Gruttadaro: Not knowing the full extent of the situation, the stuff about Kanye’s mental health feels extremely harsh to me, but considering Kanye started it with multiple Jay-Z-focused rants, it wasn’t surprising to hear Jay take some shots. So my answer to this is Eric Benét! At the beginning of this week, dude was probably not expecting to be reminded of losing Halle Berry by Jay-Z — and then by thousands on the internet.
9. Do you believe the admissions about his personal life? Is this album too personal?
Giorgis: Oh I definitely believe Jay’s admissions. Why bother putting that out into the world so soon after the birth of your twins if not to seek absolution? The album is certainly personal, but Jay still traffics in plenty of braggadocio; the admissions make 4:44 feel real, a musical statement rather than a contrived return to music.
Fennessey: The most cynical part of me sees a years-long marketing plan — paid for by networks and phone companies, benefiting a self-owned streaming service — between the most powerful couple in culture being executed perfectly. That said, I never expected The Dragging of Jay-Z to be a public art exhibit, and here we are. The album reads less like apology to wife and more like shame before family. Children of divorce know that when the kids lose respect, the parents tend to spiral.
James: There’s no such thing as too personal for Jay-Z in 2017. Show us who you really are as an aging rapper. I might not connect with Jay’s musings about real estate and art investment but it makes me believe all the other stuff he’s rapping about.
Kwak: Quoting the late, great, one-time Jay-Z rival Prodigy: “Spent too much time with wifey.”
Dobbins: I’m not a conspiracy theorist: I believe Bey carried Blue, I believe Lemonade was about infidelity, and I believe that Rachel Roy is probably Becky. But there is something so … coordinated about this album and its emotional content. Maybe that’s the therapy talking?
Tjarks: I don’t particularly care about the tabloid stuff, but as Kanye would say, you got to rap about what inspires you. If art isn’t honest, it’s wack, which has been Jay’s problem for a while.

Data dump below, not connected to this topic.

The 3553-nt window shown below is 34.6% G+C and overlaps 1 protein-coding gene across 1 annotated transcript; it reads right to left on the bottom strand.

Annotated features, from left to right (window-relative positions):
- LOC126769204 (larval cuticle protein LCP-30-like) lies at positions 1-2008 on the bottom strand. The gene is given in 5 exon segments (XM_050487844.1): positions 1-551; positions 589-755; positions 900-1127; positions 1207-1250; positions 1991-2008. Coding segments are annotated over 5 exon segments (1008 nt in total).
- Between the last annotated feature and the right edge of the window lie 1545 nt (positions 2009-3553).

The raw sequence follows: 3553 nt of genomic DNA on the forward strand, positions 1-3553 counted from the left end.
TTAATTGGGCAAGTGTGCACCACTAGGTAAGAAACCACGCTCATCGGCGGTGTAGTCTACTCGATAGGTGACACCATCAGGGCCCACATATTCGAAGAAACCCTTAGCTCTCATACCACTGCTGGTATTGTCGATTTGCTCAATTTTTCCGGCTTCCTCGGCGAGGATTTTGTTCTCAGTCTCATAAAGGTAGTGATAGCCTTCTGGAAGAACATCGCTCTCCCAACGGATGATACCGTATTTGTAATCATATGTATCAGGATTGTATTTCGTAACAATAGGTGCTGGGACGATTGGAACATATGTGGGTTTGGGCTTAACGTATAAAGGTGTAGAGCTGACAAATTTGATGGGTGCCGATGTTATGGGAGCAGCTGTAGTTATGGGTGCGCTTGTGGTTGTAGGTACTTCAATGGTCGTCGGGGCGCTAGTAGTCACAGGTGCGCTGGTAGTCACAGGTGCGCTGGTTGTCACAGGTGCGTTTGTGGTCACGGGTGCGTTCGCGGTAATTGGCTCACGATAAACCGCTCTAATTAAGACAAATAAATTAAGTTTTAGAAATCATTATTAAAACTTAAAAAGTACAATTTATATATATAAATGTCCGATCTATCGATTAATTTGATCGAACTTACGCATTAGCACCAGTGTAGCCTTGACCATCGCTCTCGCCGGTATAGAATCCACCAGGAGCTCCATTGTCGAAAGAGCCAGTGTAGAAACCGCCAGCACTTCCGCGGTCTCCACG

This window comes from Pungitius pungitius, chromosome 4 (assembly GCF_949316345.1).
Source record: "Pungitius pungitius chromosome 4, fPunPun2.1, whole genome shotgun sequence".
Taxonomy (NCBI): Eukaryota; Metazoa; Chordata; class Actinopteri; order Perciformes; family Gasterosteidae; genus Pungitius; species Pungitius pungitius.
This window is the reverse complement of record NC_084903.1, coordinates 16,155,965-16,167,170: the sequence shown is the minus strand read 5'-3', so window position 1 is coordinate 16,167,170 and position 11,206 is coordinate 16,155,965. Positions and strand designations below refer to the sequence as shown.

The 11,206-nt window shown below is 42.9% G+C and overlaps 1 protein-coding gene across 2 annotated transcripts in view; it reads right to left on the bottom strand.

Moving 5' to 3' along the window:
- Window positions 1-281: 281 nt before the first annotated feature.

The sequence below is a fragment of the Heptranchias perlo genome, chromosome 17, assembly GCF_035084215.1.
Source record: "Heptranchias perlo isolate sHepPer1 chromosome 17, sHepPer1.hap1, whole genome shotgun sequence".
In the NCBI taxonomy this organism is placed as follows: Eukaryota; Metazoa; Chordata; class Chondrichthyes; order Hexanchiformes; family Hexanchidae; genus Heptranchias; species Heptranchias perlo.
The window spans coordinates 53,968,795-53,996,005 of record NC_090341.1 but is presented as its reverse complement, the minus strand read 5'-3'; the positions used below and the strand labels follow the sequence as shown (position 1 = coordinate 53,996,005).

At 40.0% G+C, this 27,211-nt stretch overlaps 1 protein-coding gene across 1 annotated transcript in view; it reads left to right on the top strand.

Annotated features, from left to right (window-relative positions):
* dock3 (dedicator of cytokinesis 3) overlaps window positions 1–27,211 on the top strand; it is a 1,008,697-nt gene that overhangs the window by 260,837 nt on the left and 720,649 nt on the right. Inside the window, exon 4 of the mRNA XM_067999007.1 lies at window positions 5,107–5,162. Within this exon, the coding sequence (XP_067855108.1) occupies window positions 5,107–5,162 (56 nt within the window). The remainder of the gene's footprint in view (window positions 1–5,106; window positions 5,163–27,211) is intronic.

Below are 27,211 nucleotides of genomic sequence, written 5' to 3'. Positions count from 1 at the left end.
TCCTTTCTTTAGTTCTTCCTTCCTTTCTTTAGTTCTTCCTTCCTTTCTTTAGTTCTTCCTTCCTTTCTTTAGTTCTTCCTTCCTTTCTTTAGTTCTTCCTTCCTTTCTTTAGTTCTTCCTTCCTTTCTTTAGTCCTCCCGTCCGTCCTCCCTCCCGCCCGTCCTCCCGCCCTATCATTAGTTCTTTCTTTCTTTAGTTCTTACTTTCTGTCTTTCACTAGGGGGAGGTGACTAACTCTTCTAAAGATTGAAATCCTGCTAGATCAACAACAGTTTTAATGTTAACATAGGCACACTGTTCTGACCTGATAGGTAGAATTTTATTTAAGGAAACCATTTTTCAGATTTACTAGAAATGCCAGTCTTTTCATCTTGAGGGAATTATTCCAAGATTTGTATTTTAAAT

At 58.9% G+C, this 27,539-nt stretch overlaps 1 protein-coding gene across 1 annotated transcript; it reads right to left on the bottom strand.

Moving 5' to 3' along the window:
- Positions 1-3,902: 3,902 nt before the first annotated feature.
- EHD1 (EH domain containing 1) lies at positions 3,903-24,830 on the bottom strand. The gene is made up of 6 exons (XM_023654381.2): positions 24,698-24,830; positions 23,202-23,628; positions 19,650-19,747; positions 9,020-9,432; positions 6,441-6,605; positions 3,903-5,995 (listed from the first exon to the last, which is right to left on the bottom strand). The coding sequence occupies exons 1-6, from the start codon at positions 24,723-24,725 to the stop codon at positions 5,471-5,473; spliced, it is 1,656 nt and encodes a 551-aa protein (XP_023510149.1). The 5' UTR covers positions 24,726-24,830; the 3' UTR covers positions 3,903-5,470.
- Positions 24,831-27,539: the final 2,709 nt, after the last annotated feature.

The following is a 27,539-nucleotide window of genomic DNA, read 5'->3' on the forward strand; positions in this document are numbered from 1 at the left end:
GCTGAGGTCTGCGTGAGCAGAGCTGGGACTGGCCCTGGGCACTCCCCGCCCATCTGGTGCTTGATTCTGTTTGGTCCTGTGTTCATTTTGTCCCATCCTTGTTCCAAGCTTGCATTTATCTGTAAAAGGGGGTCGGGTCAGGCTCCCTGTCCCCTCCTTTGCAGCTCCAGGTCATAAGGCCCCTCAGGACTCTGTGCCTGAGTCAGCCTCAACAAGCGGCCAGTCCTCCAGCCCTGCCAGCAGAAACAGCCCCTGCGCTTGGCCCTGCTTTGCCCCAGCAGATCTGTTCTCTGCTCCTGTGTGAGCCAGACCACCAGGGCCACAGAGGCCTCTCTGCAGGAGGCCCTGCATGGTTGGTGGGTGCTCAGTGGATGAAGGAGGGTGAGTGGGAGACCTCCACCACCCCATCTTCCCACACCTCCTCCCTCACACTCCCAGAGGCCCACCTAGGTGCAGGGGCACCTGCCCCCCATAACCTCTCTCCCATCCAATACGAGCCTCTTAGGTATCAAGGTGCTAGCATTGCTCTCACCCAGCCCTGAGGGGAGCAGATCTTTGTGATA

Luckerson: As with Lemonade, I care less about where the ingredients of this tea were sourced than I do about the overall flavor. The gossipy morsels help strengthen the narrative of a couple driven by both love and ambition. The Knowles-Carters have reframed their ascension to billionaire status as a new frontier in the struggle for racial equality as they try to build black generational wealth and share it with their children and brethren. The rhetoric is clever, cunning, or craven, depending on how you view them (I’m in the “cunning” camp). No matter what it’s a way to make captivating music that feels honest and relatable when their day-to-day lives are a universe apart from the average person’s.
Gruttadaro: After Beyoncé’s Lemonade, the only way Jay-Z was going to do anything worthwhile was by being this personal. Bars about watch faces weren’t going to cut it.
10. Where does ‘4:44’ rank among Jay’s albums?
1. Reasonable Doubt
2. Vol. 3 … Life and Times of S. Carter
3. The Blueprint
4. The Black Album
5. The Dynasty: Roc La Familia
6. Vol. 2 … Hard Knock Life
8. American Gangster
9. In My Lifetime, Vol. 1
10. The Blueprint 2: The Gift and the Curse
11. The Blueprint 3
12. Magna Carta Holy Grail
13. Kingdom Come
James: Not in the bottom half. This is the best JAY-Z album since JAY-Z was Jay-Z. Welcome back, Shawn.
Kwak: I’d slot it just below the middle, but that certainly doesn’t make it bad.
Luckerson: Take Jay-Z’s own rankings and slot the new LP right below American Gangster as an admirable return to form (oh, and kick Magna Carta to the very bottom of the list).